The online socialisation of BDSM (sadomasochism) adepts and advocates is an example of the internet as a tool of empowerment for a marginalised sexual category. By disseminating a non-pathological, decriminalised characterisation of their practices, and providing support for individuals, online BDSM networks (forums, mailing lists, blogs and other websites) facilitate the formation of a collective identity, and reinforce a feeling of belonging through the acquisition of information on techniques, concepts and definitions regarded as essential to legitimate BDSM practice. [6]

South African transgender individuals interviewed by EROTICS researchers Jeanne Prinsloo, Relebohile Moletsane and Nicolene McLean found online forums essential to their lives. Torn by the contradictions between their country’s progressive constitution, on the one hand, and censorship, everyday violence and policies restricting sexual expression on the internet, on the other, the South African transgender community has turned to the blogosphere as a space for information exchange, emotional support and community building.[7] Lebanese EROTICS researchers Nadine Moawad and Tamara Qiblawi documented how the internet benefited the growth of their country’s queer rights movement, as well as the sophistication of its strategies. Issues of anonymity, pseudonymity, community building and self-expression were recurrent themes in their interviews with members of an internet-based group of queer women focused on personal empowerment and building a network of support. [8]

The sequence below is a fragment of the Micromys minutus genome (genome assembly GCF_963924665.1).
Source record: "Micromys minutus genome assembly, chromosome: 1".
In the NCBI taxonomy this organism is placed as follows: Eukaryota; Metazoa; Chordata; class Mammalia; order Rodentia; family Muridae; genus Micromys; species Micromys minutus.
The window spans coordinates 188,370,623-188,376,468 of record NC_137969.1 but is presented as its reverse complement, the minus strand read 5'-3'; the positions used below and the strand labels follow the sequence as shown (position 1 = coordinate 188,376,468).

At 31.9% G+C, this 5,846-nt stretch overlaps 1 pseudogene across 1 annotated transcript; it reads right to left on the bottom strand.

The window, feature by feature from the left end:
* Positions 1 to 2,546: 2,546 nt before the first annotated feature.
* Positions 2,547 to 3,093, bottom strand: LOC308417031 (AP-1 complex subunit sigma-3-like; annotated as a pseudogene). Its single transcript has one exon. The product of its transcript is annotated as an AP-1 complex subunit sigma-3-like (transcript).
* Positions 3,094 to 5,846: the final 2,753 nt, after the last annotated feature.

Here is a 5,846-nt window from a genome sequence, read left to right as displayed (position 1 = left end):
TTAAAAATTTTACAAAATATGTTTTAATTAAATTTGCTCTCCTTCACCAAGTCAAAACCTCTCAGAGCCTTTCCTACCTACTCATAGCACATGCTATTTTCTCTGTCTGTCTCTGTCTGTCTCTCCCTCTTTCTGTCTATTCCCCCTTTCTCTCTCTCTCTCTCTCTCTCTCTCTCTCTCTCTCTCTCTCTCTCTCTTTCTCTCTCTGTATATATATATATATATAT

In EROTICS coordinator Jac sm Kee’s words:

[South African] transgendered women and men converge at a popular transgender site to share their struggles in transitioning, including treatment options, celebration of achieved milestones and exchange of experiences in discrimination faced. In Lebanon, the current visibility and dynamism of its queer activism was directly attributed to the emergence and availability of the internet. The registration of – also the only known website to face legal prosecution in the country – was recognised as marking the beginning of an organised movement. [9]

Internet control, safety and self-regulation

Countering threats to online safety, such as hacking, spamming, blocking, privacy breaches and identity theft, always require a relatively high level of technical skill. The technical means to threaten an online community or an individual are readily available to the computer-savvy internet user. Governments and service provider companies may also generate sophisticated technical means of interference, spurred by broad security concerns, by moral panics, or by both. These often target internet users based on negative perceptions of their sexual dissidence. Under an adverse political climate, the websites of sexual minority groups can be blocked, as can any online activity deemed “sexual”.

One aspect of surveillance technologies, such as data log recording and analysis, is their capacity to track and incriminate those responsible for illegal sexual activity. When perceptions about harmful activity are generalised, as in the case of child pornography, official agencies are expected to act in response. As documented by EROTICS researchers Sonia Correa, Marina Maria and Jandira Queiroz, the Brazilian Attorney General’s Office, with the support of the civil society Internet Steering Committee (CGI), negotiated a binding agreement with Google to ensure Federal Police access to the data logs of their popular social network, Orkut, in order to aid investigations aimed at prosecuting paedophiles. [10]